How to understand a project step one: read stuff!

About the author

Ann is a co-founder of PR Academy. Her special areas of interest are internal communication, change management and project communication. MSc, Dip CAM, MCIPR

For communication professionals working on projects one of the biggest challenges can be working out what the project is actually doing. In the first of this series of blogs, I draw on what I discuss in the book, first up – what documentation shouldl you be reading?

All projects will have documentation that can help the communicator. When you arrive on a project, it can pay to spend some quiet time reading key documents. This will help you to then ask the right questions and seem well informed. Depending on the size of the project and the project methodology being used, documents may vary in name and nature, but here are some valuable ones to review:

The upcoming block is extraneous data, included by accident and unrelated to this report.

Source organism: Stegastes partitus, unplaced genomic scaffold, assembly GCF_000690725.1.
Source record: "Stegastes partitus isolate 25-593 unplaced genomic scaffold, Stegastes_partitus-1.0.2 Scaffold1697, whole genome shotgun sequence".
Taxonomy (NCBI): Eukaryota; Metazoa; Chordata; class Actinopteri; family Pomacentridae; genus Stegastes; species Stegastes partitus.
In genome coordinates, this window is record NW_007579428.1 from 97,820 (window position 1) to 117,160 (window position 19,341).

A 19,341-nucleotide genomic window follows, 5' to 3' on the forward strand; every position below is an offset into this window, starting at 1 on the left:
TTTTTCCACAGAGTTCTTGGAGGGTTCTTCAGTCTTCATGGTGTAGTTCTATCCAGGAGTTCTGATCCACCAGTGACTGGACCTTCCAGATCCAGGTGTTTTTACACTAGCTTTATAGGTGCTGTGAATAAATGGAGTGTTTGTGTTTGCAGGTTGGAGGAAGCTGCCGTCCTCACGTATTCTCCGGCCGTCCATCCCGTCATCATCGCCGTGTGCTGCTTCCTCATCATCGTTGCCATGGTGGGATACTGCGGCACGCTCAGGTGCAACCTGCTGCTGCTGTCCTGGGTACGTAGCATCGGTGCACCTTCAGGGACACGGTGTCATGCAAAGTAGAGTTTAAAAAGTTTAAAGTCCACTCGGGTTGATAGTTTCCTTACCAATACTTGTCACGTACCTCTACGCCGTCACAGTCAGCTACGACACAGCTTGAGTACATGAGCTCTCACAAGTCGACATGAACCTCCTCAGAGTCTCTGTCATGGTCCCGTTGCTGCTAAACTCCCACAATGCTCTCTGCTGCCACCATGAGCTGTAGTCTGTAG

• The business case: this should set out the rationale for the project and the benefits to be gained.
  • The vision and blueprint: used in change projects, this will tell you what the project wants to achieve and what the organisation will be like when the project completes.
  • Project initiation document (PID): this should set out things like the objectives for the project, the scope, assumptions, deliverables, resources and risks.
  • The risks and issues register: communication should be contributing to this either in terms of raising risks or providing mitigation of risks. Reviewing the register is a quick way to understand any problems that the project may face.
  • Project plans and roadmaps: these are useful in that they set out what will be achieved by when and the communication plan should of course be aligned with them. But they rarely help you to really understand what is being done and why.
  • Lessons learned: has a similar project been done before? If so, review the lessons learned document.

Next time, I will be looking at how to make sure you are speaking to the right people and asking the right questions.


This is a summary of an article that first appeared in Simply Communicate.